This December 2007 accident report is provided by the National Transportation Safety Board. Published as an educational tool, it is intended to help pilots learn from the misfortunes of others.
Aircraft: Beech 200. Location: Salmon, Idaho. Injuries: 2 Fatal. Aircraft damage: Destroyed.
What reportedly happened: The pilot removed the airplane from a heated hangar and parked it on the ramp while awaiting the arrival of the passengers. The temperature inside the hangar was 60°, the outside temperature was below freezing, and a steady snow was falling. The airplane sat outside for at least 45 minutes before takeoff. Snow accumulated on the airframe during that time, melting on the warm airframe and then refreezing as ice. The pilot did not remove the accumulated snow or ice prior to takeoff.
According to the surviving passengers, the takeoff ground run seemed longer than normal. The airplane lifted off at 100 knots indicated and momentarily touched back down, then lifted off again. Almost immediately after it lifted off the second time, the airplane rolled into a steep right bank. The passengers thought that the wing tip might have hit the ground. As the pilot continued the takeoff initial climb, the airplane repeatedly rolled to the left and the right and did not seem to be climbing. The airplane was also shuddering, and the passengers said it felt like it may have stalled. The pilot then lowered the nose and appeared to attain level flight. He made a left turn of about 180° to a downwind for the takeoff runway. The airplane rolled to a steeper than normal bank angle, but the pilot successfully recovered. He then initiated a left turn toward the end of the runway. The airplane again began to shake, shudder, and yaw, and started to rapidly lose altitude. Although the pilot appeared to push the throttles full forward soon after initiating the turn, the airplane began to sink at an excessive rate. It hit a hangar approximately 1,300 feet southwest of the approach end of runway 35. The front of the airplane caught fire. The two surviving passengers were able to exit out the rear door of the aircraft.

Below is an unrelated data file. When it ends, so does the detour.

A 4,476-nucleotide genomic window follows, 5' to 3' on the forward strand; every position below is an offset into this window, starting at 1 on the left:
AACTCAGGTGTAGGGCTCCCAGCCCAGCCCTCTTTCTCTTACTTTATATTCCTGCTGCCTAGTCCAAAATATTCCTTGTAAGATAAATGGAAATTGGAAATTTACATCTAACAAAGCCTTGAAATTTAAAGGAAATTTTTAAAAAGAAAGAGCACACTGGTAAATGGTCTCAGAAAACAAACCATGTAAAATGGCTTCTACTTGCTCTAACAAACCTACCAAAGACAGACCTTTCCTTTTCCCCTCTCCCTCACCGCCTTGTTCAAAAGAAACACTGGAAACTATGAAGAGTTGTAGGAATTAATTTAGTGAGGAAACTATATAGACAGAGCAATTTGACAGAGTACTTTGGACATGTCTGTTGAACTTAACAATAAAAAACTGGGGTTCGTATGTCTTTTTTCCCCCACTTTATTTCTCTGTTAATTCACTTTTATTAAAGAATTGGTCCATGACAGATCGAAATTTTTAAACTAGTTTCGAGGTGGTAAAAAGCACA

No pre-impact mechanical malfunctions or failures were identified in examinations of the wreckage and engines.
A review of the Pilot’s Operating Handbook and FAA Airplane Flight Manual for the Beech Super King Air 200 revealed that Section VIII addresses deicing and anti-icing of airplanes on the ground. According to this section, “Snow and ice on an airplane will seriously affect its performance. Removal of these accumulations is necessary prior to takeoff. Airfoil contours may be altered by the ice and snow to the extent that their lift qualities will be seriously impaired. Ice and snow on the fuselage can increase drag and weight.” The manual further states that, “If the airplane has been hangared and snow is falling, coat the airplane surfaces with an anti-icing solution; snow falling on the warm surface will have a tendency to melt, then refreeze. After snow has been removed from the airplane, inspect the airplane for evidence of residual snow.”
Probable cause: An in-flight loss of control due to the pilot’s failure to remove ice and snow from the airplane prior to takeoff. Contributing to the accident were the pilot’s improper preflight preparation/actions, falling snow, and a low ambient temperature.
For more information: NTSB.gov